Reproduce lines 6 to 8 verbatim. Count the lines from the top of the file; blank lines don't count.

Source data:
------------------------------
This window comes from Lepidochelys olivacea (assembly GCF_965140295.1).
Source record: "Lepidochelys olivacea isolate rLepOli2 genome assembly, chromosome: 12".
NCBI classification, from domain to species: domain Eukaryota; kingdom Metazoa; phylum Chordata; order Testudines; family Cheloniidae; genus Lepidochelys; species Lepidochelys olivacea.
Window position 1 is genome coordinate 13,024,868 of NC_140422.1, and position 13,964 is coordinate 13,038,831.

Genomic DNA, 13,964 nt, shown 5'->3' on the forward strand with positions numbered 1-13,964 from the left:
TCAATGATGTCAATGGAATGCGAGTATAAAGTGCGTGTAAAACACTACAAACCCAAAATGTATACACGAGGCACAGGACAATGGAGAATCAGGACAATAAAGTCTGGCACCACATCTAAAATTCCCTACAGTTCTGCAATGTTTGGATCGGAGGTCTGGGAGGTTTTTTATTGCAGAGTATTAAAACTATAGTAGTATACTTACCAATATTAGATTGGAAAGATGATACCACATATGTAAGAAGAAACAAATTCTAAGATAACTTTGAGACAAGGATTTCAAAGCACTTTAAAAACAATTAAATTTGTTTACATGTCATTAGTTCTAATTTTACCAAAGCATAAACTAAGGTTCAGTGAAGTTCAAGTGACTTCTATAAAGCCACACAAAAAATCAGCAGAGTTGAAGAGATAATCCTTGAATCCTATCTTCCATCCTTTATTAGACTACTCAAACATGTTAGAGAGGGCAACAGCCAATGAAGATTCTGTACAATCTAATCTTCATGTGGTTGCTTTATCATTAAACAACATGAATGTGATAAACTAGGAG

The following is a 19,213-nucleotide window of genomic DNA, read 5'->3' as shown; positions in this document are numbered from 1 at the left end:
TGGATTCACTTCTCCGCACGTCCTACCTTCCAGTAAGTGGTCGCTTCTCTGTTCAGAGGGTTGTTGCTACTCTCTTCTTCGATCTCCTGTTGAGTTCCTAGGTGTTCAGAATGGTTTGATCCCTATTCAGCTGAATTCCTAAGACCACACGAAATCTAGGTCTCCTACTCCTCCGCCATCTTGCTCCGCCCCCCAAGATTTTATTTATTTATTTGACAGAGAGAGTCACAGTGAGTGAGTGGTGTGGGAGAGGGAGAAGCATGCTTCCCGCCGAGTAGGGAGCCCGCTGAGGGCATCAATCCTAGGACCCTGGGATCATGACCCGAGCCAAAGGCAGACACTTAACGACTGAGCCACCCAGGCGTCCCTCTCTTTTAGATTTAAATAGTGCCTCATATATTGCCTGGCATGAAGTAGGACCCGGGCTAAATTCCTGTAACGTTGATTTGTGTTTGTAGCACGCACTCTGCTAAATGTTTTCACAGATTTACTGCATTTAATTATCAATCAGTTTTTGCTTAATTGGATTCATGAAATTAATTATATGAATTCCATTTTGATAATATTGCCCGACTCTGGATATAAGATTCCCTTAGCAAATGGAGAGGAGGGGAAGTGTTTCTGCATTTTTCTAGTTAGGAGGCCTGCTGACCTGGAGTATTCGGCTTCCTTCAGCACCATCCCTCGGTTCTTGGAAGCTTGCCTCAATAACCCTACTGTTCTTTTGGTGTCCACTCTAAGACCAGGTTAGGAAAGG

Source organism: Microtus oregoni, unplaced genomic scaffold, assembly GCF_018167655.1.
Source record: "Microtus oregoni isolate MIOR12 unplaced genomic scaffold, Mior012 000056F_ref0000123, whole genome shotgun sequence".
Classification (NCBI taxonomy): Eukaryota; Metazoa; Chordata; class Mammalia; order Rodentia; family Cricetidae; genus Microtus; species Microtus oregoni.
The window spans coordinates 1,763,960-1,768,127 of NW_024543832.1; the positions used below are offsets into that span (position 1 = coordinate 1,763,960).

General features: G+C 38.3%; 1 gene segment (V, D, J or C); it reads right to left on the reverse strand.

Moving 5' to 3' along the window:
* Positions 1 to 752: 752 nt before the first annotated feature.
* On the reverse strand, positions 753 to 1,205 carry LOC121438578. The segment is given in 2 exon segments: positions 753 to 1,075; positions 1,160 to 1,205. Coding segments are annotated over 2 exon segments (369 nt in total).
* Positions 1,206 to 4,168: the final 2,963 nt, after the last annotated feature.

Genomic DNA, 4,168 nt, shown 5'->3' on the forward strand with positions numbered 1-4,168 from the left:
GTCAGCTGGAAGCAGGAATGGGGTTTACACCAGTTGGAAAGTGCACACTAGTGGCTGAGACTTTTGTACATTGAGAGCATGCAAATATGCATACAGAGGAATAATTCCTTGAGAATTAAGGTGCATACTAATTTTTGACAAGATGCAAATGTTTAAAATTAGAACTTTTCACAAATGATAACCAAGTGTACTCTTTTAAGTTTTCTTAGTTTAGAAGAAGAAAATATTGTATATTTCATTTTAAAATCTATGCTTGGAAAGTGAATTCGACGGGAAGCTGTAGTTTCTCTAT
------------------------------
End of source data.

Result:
TCAATGATGTCAATGGAATGCGAGTATAAAGTGCGTGTAAAACACTACAAACCCAAAATGTATACACGAGGCACAGGACAATGGAGAATCAGGACAATAAAGTCTGGCACCACATCTAAAATTCCCTACAGTTCTGCAATGTTTGGATCGGAGGTCTGGGAGGTTTTTTATTGCAGAGTATTAAAACTATAGTAGTATACTTACCAATATTAGATTGGAAAGATGATACCACATATGTAAGAAGAAACAAATTCTAAGATAACTTTGAGACAAGGATTTCAAAGCACTTTAAAAACAATTAAATTTGTTTACATGTCATTAGTTCTAATTTTACCAAAGCATAAACTAAGGTTCAGTGAAGTTCAAGTGACTTCTATAAAGCCACACAAAAAATCAGCAGAGTTGAAGAGATAATCCTTGAATCCTATCTTCCATCCTTTATTAGACTACTCAAACATGTTAGAGAGGGCAACAGCCAATGAAGATTCTGTACAATCTAATCTTCATGTGGTTGCTTTATCATTAAACAACATGAATGTGATAAACTAGGAG

The following is a 19,213-nucleotide window of genomic DNA, read 5'->3' as shown; positions in this document are numbered from 1 at the left end:
TGGATTCACTTCTCCGCACGTCCTACCTTCCAGTAAGTGGTCGCTTCTCTGTTCAGAGGGTTGTTGCTACTCTCTTCTTCGATCTCCTGTTGAGTTCCTAGGTGTTCAGAATGGTTTGATCCCTATTCAGCTGAATTCCTAAGACCACACGAAATCTAGGTCTCCTACTCCTCCGCCATCTTGCTCCGCCCCCCAAGATTTTATTTATTTATTTGACAGAGAGAGTCACAGTGAGTGAGTGGTGTGGGAGAGGGAGAAGCATGCTTCCCGCCGAGTAGGGAGCCCGCTGAGGGCATCAATCCTAGGACCCTGGGATCATGACCCGAGCCAAAGGCAGACACTTAACGACTGAGCCACCCAGGCGTCCCTCTCTTTTAGATTTAAATAGTGCCTCATATATTGCCTGGCATGAAGTAGGACCCGGGCTAAATTCCTGTAACGTTGATTTGTGTTTGTAGCACGCACTCTGCTAAATGTTTTCACAGATTTACTGCATTTAATTATCAATCAGTTTTTGCTTAATTGGATTCATGAAATTAATTATATGAATTCCATTTTGATAATATTGCCCGACTCTGGATATAAGATTCCCTTAGCAAATGGAGAGGAGGGGAAGTGTTTCTGCATTTTTCTAGTTAGGAGGCCTGCTGACCTGGAGTATTCGGCTTCCTTCAGCACCATCCCTCGGTTCTTGGAAGCTTGCCTCAATAACCCTACTGTTCTTTTGGTGTCCACTCTAAGACCAGGTTAGGAAAGG